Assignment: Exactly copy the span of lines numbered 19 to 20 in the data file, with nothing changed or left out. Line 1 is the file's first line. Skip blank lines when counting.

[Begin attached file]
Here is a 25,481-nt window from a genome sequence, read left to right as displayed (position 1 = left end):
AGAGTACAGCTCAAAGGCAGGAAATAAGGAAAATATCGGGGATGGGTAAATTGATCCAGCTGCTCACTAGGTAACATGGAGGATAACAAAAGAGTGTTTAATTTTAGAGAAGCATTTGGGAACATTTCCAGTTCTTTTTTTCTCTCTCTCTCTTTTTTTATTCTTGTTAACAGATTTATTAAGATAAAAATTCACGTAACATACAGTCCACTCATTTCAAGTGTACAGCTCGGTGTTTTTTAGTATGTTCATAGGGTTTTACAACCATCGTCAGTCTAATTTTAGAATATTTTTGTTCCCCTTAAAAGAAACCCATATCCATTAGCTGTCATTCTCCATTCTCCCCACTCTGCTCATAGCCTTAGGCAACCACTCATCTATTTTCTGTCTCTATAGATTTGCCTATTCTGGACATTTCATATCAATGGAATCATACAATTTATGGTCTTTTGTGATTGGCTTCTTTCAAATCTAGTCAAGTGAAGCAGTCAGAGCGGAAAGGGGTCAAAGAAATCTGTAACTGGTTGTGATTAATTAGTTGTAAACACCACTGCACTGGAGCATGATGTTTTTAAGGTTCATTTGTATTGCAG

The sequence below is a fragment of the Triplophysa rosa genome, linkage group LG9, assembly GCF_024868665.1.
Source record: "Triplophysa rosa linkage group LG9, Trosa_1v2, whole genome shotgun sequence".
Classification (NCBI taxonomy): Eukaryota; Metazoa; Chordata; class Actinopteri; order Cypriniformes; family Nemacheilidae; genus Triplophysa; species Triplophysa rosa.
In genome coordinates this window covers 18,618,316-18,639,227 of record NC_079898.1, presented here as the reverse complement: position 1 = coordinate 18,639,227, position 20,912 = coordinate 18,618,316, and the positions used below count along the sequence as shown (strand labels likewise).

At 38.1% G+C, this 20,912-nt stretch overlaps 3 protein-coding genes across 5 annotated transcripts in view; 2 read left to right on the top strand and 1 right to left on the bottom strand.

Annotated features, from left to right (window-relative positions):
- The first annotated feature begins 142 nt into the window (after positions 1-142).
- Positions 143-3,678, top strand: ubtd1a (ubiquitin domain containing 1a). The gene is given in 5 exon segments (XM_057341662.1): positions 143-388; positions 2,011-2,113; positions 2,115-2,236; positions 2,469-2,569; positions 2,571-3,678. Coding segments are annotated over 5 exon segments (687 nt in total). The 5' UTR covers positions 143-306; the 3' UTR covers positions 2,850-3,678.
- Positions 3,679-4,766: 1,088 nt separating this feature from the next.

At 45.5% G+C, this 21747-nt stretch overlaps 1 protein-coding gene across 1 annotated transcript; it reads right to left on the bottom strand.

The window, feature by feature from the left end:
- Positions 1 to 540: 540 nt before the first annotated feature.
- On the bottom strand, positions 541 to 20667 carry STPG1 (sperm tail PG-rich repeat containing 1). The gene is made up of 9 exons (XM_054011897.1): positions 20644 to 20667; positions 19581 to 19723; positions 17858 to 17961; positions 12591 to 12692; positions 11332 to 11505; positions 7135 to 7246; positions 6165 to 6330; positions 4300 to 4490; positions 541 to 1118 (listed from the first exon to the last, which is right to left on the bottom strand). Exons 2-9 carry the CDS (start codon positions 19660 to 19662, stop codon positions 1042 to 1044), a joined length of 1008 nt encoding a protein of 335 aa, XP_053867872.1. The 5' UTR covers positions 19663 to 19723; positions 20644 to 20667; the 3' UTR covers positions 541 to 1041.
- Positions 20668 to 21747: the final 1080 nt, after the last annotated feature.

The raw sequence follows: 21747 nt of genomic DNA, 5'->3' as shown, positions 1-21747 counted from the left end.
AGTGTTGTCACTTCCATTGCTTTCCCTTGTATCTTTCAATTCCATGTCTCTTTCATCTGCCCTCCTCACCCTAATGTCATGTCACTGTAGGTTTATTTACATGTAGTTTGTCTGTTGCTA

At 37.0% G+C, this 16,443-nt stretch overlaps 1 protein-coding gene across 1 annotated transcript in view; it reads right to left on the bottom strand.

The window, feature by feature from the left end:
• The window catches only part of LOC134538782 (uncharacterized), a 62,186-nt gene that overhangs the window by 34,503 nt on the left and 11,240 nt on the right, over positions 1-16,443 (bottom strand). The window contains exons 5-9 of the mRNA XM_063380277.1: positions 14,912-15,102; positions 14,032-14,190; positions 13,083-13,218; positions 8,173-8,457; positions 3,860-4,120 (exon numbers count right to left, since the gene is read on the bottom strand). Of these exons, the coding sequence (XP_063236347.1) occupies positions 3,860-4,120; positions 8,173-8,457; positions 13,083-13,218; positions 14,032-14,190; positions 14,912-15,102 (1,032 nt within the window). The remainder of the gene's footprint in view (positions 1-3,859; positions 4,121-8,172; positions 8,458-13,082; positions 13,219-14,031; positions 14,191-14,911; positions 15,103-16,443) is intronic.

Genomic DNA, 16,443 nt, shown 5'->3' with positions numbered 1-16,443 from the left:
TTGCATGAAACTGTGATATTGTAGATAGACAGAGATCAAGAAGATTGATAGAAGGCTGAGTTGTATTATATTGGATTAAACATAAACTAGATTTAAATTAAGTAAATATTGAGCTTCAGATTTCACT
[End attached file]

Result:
At 37.0% G+C, this 16,443-nt stretch overlaps 1 protein-coding gene across 1 annotated transcript in view; it reads right to left on the bottom strand.

The window, feature by feature from the left end: